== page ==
Scott Myles

Projects in Art & Theory

In this show, “Search and Research,” Scottish artist Scott Myles filled the center of the gallery with a triangular wooden sculpture that dominated the room. The severity and perfection of the form is unambiguously Minimalist, yet at the same time the construction has been painted using sweeping brushstrokes like those of a neo-expressionist picture from the 1980s. Isolated flecks of pink and yellow stand out among the blue-gray tones. So is this a Minimalist or a neo-expressionist work? Myles has conjoined two aesthetic codes that seem inherently incompatible to form a hybrid. And his title, Social Sculpture, 2009, with its nod to Joseph Beuys’s attempt at combining art with politics, adds yet another layer of contradiction to an already paradoxical work.

The triangular construction is also the replica of an object that was used during a performance staged by Myles in 2008, Reciprocity on Three Planes; in it, three actors used their bodies to copy the shape of the triangle. The idea of performance plays a foundational role in Myles’s artistic production; it is crucial for understanding his objects, installations, photographs, drawings, and prints. All his work bears the stamp of the gestural. For example, for Untitled (Newsagent Intervention with Flyer March 14 1999—March 14 2000), Myles stole magazines from newsstands, read them on a train, and then, after tucking a black-and-white leaflet between their pages, placed them back on the rack at a different kiosk. This action was a small but potent intervention, an investigation into the status and survival of the work of art amid the flow of information. He later addressed the same topic in a different action, for which he collected posters by artist Felix Gonzalez-Torres, wrote phrases on their backs (which then became their titles, such as Come Together, 2003, or Performance Here Today, 2005), and framed them, exhibiting them, for instance at Kunsthalle Zurich in 2005. He consciously entered into the conflict represented by these posters, turning what had been multiples into unique objects framed and on display, their status as works of institutional critique undermined by Myles’s reframing.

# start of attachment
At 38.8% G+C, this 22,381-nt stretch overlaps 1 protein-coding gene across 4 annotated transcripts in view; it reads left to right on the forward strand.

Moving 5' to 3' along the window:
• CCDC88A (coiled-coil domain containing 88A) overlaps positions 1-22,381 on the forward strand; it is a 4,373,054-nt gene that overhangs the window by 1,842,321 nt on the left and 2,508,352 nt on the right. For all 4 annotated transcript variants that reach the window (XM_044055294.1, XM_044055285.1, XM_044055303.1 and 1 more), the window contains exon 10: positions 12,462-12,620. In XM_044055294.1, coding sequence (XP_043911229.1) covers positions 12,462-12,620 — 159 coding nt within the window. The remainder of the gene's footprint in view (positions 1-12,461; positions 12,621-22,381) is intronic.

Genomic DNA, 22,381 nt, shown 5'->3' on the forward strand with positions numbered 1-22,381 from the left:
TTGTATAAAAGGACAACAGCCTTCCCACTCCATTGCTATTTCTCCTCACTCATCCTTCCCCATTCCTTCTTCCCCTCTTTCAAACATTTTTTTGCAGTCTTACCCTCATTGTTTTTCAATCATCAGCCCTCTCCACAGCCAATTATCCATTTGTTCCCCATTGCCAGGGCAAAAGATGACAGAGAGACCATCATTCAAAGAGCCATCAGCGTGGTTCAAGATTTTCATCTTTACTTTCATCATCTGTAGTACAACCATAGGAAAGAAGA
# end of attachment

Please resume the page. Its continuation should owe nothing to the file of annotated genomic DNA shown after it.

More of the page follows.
Myles also showed five black-and-silver screenprints from his 2009 series “Meaning of Return.” In these prints, too, we see images and codes collide that would not ordinarily be brought together. And this is precisely what is so exciting about the artist’s work: Myles takes an office chair, removes the seat, and “rectifies” the loss using three Plexiglas triangles that form a pyramid. He then photographs the strange shape that results, presenting it as a black-and-white screenprint. One thinks again of Beuys, the seat of whose Fettstuhl (Fat Chair), 1964, was occupied by a triangular block of fat. Myles has preprogrammed both the distancing, alienating effect of the images, via a technical printing process, and the flood of associations that follow: thoughts on art and society, social sculpture and communication—themes that occupied Beuys all his life. If the ancient Greeks believed that paradoxes could be instructive, leading to new and different insights, Myles seems to take up their legacy. Yet his works never appear didactic, for despite their gravity and the multifaceted themes they evoke, they also display a liberating and unpredictable sense of humor.

Noemi Smolik

Translated from German by Oliver E. Dryfuss.